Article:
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The Spotify Chronicles, Vol. 4: “Heroes” and Rumours

Dateline: Davis, CA. COVID-19 “shelter-in-place” quarantine, March 18 through…?, 2020

Continuing a COVID-quaratined, too-much-free-time glance through just a few of my Spotify playlists, in roughly alphabetical order…

To re-iterate, a lot of this is adapted and expanded from material originally posted on the Idle Time messaging app in March/April. The Holy Bee is a proud recycler. That’s why when some artists are under review (eg. Fleetwood Mac), the focus is on a single song — it’s a holdover from our lengthy “Billboard Hot 100” discussions.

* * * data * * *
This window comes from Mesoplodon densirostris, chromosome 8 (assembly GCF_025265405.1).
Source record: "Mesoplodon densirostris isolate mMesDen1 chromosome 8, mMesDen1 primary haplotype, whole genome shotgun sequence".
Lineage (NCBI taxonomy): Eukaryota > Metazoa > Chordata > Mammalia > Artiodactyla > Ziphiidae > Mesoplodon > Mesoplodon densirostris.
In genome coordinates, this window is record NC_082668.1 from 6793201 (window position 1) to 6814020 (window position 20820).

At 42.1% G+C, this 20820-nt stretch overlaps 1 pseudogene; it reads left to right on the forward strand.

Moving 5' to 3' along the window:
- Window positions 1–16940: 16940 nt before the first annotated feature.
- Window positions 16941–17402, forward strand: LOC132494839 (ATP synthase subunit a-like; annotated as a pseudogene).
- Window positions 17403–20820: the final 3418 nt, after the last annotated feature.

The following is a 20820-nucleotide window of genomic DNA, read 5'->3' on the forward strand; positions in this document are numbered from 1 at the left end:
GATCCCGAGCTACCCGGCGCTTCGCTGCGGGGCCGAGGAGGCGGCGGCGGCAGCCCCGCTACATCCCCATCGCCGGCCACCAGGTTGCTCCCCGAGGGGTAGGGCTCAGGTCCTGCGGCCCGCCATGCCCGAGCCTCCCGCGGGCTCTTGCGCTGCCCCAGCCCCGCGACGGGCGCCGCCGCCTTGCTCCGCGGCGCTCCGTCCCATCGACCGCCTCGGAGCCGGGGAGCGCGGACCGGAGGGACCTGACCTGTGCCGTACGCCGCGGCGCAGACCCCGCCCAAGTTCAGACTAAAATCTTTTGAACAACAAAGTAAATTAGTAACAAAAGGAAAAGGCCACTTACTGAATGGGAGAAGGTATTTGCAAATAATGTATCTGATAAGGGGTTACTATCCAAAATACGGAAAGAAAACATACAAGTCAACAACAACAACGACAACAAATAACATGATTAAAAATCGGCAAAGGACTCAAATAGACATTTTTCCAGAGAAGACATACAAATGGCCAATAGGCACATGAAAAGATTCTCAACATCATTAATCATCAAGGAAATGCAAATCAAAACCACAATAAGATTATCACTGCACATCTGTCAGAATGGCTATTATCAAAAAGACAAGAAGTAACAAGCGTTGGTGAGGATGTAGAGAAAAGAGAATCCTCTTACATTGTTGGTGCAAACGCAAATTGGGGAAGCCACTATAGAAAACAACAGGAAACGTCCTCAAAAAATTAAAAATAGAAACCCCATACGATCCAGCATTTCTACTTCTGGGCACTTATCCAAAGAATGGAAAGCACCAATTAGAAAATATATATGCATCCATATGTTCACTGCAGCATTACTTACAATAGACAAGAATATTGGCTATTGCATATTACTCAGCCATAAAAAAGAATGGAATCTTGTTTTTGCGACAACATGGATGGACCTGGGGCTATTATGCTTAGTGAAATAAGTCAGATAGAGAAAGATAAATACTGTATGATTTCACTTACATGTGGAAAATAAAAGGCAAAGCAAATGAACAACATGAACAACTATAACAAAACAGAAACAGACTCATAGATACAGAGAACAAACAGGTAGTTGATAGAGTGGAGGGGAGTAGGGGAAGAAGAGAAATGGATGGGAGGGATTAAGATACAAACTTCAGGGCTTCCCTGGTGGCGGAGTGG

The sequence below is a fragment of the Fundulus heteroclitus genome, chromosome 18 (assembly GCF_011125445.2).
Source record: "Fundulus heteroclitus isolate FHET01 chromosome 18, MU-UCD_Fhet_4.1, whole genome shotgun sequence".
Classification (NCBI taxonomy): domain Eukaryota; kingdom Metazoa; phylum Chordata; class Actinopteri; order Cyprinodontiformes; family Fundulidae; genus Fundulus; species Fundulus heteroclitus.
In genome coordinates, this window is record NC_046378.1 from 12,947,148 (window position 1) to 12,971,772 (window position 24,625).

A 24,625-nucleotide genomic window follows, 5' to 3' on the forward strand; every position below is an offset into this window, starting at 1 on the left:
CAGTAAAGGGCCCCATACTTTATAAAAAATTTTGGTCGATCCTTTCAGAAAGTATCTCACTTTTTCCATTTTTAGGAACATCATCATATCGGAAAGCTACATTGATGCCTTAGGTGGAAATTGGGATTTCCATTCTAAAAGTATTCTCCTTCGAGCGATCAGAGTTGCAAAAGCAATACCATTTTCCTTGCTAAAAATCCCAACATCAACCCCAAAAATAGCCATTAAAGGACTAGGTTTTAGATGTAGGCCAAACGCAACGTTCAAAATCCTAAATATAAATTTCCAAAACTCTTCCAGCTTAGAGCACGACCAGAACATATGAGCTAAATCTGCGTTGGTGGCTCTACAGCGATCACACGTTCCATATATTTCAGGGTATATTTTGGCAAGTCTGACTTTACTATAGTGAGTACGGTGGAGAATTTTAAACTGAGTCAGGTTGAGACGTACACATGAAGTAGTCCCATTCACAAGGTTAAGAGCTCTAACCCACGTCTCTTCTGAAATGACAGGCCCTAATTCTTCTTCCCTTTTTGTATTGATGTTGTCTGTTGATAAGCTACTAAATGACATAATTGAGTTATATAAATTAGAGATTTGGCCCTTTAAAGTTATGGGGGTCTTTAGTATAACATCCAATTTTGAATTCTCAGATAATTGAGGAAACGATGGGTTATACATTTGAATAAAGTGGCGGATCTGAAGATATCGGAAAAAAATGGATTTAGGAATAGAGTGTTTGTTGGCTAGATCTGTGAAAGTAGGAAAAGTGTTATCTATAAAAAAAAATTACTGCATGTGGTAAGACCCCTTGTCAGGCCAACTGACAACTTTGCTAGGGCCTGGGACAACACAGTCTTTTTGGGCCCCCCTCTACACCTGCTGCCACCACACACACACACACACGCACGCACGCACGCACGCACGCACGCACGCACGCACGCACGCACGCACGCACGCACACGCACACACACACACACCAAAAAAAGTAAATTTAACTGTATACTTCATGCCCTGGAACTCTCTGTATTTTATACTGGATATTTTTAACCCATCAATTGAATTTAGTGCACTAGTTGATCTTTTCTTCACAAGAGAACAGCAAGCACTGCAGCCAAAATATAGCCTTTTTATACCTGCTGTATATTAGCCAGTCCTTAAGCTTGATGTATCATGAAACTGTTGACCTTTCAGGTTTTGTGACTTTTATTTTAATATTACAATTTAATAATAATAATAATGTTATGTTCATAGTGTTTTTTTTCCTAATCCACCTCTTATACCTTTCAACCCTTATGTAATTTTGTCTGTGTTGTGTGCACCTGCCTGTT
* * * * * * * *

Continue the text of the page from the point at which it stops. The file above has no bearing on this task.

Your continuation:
I have probably taken more abuse from the Idle Time guys for liking the Black Crowes than for any other reason. (Although just as I’m typing this, WH messaged me that he may never forgive me for putting “The Power of Love” by Huey Lewis & The News on our collaborative Best of the 80s playlist, which evidently represents a new low for my group contributions. WH has always been deeply suspicious of fun and joy.)

I’ve always admired and respected David Bowie more than I actually enjoyed listening to him. Something about his mannered vocals, his multiple irony-drenched personas, and cool detachment left me a little put off. He’s another one of those artists that everyone in my peer group loves, and I just don’t “get.” He’s obviously very gifted, eager to experiment, never bound by convention, but…I don’t seem to feel that special resonance that so many revel in. Camp theatricality was never my preferred mode of artistic expression. I gravitated toward the earnest straightforwarndess of Springsteen and Petty, or the evocative wordplay of Dylan.